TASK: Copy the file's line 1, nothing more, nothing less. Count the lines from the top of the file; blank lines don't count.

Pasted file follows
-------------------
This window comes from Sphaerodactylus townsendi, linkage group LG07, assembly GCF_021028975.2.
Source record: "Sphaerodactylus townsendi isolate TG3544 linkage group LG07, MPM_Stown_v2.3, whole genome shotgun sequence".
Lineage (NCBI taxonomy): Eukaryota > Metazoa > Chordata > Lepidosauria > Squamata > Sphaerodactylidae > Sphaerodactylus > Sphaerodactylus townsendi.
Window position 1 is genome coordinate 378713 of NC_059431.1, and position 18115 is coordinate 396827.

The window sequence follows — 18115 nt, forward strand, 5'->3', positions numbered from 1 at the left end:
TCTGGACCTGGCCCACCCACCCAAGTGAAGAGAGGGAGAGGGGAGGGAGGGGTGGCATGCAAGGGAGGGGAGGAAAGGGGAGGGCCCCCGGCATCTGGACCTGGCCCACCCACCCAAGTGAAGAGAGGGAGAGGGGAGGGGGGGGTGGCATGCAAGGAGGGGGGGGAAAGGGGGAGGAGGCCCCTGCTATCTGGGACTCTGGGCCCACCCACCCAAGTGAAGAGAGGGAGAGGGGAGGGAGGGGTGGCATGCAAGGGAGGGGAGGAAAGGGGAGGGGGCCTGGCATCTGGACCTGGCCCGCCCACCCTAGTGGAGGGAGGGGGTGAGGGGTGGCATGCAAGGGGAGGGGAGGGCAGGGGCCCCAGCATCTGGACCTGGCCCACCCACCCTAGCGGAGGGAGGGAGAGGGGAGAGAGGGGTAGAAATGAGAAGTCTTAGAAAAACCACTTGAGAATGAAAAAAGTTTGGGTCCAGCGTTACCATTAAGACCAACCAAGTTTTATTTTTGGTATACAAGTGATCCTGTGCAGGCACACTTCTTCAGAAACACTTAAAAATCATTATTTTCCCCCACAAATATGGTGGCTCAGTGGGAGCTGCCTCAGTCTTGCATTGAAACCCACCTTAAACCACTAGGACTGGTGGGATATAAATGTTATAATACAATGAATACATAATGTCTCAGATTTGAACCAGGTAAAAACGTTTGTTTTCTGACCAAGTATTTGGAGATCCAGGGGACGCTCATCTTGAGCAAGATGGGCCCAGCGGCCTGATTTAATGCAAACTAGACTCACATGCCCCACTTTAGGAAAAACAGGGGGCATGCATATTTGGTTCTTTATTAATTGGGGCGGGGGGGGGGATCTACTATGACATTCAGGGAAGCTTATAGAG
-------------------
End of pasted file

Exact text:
This window comes from Sphaerodactylus townsendi, linkage group LG07, assembly GCF_021028975.2.